July 24, 2013
One of the best things about being back in LA? The farmer’s markets.
Sure, there are a ton of open air markets in Paris, but a large chunk of the produce vendors get their fruits and vegetables from Rungis, a huge warehouse wholesale food market in the suburbs. This beautiful bundle of rainbow chard, on the other hand, was purchased at the Mar Vista Farmer’s Market, from a kindly gentleman from Jimenez Family Farm, who informed me that no pesticides were used in growing it — “We use bugs to kill bugs.”
I used the leaves in a sausage and sweet potato soup, and was left with the vibrant rainbow stalks. So I pickled them. Waste not, want not, right?
Added benefit: after a few days, the brine leeches a bit of the color out of the stalks, making the prettiest picklebacks ever.
March 17, 2013
I’ve been vagabonding around Paris of late, staying at one obliging friend’s apartment after another while they’re out of town, house-sitting or cat-sitting or what have you. It’s a great way to experience different parts of the city, to be sure, but it’s also a formula for feeling constantly not-quite-at-home.
There are things I do to make myself feel less like an interloper into someone else’s space: saturating the house with my favorite music; drinking inordinate amounts of tea while staring out of the windows, familiarizing myself with the view; making the kitchen smell like my kitchen.
One of the defining smells of the kitchen in which I grew up is sesame oil. My standard after-school snack when I was a little girl was a bowl of rice mixed with a bit of soy sauce and sesame oil, the distinct nutty smell of the oil amplified by the heat of the rice.
This bowl of greens and grains is like a grown-up version of my carb-bomb after school snack. Delicate Brussels sprouts leaves and crunchy coconut are tossed in an Asian-inspired vinaigrette, walked quickly through the oven just to get them toasty, and served over hot, fluffy brown rice. I know it sounds way too healthy to be exciting, but trust me: this is some seriously addictive stuff, friends.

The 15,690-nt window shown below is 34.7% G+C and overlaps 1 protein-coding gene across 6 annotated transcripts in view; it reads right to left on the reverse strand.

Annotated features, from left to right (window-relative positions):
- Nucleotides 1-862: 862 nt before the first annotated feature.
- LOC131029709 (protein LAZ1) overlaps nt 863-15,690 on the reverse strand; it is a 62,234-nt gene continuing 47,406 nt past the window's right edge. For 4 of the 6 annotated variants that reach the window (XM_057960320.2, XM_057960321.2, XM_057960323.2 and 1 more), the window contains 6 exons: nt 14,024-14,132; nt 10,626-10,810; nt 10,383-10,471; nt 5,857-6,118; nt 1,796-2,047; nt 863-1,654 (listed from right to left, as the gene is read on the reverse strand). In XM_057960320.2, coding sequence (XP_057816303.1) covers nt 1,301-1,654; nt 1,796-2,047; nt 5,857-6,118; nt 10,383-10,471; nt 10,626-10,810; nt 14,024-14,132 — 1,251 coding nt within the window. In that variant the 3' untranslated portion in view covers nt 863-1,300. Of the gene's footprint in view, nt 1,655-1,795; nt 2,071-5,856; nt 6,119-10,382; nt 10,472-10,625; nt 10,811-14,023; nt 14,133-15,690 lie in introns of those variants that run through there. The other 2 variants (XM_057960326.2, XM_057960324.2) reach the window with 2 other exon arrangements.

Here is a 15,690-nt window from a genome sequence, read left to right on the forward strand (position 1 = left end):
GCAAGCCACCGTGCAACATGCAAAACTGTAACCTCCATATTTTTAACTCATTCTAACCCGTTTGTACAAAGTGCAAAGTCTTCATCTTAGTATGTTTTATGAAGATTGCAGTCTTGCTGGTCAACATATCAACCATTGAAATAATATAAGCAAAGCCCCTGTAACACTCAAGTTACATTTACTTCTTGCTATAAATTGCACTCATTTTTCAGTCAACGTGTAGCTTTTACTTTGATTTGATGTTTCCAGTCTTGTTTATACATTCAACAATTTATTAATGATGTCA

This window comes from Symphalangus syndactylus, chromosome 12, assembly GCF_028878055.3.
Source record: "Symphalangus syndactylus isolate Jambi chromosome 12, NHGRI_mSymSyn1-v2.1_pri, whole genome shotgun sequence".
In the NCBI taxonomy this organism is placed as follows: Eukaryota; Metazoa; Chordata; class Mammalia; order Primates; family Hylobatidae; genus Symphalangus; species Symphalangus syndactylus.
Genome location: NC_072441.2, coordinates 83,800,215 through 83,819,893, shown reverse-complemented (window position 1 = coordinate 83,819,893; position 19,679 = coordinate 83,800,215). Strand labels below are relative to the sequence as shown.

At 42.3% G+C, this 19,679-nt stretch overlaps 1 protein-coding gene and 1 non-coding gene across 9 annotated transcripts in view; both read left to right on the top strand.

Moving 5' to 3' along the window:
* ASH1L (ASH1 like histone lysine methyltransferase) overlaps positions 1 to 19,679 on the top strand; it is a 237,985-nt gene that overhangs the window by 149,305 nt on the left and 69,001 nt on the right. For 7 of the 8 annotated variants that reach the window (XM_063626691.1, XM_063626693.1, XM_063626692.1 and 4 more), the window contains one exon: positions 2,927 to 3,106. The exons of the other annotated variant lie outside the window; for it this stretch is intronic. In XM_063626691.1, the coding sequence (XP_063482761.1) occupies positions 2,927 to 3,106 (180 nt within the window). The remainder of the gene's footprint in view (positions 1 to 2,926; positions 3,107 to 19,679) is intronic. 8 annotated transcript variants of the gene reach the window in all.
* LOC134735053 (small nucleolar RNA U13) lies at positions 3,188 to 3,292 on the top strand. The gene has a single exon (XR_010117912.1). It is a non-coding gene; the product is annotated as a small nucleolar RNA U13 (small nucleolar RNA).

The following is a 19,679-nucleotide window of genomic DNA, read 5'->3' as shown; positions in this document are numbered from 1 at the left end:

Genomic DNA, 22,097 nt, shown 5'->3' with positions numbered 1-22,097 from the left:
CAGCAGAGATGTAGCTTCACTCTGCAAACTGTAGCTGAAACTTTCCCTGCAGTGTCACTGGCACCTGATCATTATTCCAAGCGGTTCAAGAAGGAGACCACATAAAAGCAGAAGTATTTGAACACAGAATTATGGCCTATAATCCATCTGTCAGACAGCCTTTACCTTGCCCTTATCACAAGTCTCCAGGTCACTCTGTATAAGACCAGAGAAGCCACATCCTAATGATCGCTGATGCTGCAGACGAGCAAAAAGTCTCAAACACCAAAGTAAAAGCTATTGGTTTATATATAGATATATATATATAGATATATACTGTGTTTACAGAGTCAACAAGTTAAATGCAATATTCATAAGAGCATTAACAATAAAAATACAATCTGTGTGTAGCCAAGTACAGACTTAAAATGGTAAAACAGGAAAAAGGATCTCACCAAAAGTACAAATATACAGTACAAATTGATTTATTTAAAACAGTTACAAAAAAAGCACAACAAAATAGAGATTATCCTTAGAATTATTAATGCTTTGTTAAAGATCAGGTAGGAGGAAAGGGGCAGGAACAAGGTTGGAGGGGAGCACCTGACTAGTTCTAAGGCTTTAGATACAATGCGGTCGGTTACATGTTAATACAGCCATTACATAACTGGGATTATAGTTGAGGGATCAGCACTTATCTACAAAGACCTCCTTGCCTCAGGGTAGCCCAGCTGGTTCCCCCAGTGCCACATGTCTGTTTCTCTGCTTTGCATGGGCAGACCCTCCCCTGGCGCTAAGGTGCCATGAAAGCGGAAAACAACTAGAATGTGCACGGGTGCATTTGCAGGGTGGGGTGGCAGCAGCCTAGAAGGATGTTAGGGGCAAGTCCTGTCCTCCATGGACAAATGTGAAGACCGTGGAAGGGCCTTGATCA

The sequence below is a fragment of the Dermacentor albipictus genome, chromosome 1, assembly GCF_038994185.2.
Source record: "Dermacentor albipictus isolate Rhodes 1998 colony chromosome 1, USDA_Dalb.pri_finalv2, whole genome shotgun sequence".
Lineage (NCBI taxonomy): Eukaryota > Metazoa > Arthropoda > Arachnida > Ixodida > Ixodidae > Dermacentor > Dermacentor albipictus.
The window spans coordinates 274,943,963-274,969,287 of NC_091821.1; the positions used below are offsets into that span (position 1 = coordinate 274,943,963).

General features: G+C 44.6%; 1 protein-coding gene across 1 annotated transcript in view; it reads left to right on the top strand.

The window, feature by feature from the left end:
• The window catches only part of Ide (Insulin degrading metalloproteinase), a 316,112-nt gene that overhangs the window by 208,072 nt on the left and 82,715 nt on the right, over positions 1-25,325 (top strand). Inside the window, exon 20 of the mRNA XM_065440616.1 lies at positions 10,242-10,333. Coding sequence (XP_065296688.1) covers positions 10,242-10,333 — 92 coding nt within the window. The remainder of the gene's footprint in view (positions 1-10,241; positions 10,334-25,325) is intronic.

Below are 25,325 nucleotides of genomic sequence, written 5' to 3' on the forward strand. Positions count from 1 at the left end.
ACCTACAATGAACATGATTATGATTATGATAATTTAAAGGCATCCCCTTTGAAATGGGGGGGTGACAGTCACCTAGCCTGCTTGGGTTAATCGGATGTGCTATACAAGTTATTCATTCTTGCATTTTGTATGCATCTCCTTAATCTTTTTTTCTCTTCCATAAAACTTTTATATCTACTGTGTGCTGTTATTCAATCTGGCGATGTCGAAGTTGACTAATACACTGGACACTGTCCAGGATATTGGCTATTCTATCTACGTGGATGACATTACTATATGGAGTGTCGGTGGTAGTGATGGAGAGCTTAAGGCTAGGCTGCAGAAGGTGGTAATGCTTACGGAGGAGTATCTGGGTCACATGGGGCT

January 20, 2013
It’s story time with Miss Diane! Gather ’round kids.
Once there was a little girl who was a very picky eater. She didn’t like spicy foods, she didn’t like foods that were “too green,” and was generally scared of foods she’d never tried before. Eventually, the little girl grew up to be a college student who, while still being a picky eater, loved to eat.
One day, the girl had a realization. If I get over my pickiness, she thought, I can eat more food! Maybe I don’t actually hate the things I don’t think I like… maybe I never gave them a proper chance.
And so she started with mushrooms. She took some plump, pretty mushrooms, and stuffed them with everything she liked: bacon, bread crumbs, cheese, garlic…
If I don’t like them stuffed with all these good things, she thought, then I probably actually hate them. She took a fat, juicy stuffed mushroom between her fingers and took a bite. She’s been loving mushrooms ever since.
November 30, 2012
The gentleman’s been watching the Lord of the Rings trilogy while home sick with the flu. Consequently, I can’t call these potatoes. I must call them po-ta-toes.
Here’s another option for the quintessential side, if you don’t want to, you know, “boil ’em, mash ’em, stick ’em in a stew.” Hasselback taters!
Potatoes get cut into thin slices, with just a bit of potato at the bottom holding them together. Then each slice gets a hug from from either side with butter or parmesan or garlic, then baked until the slices crisp up into delicate leaves. Excellent served with roasted chicken.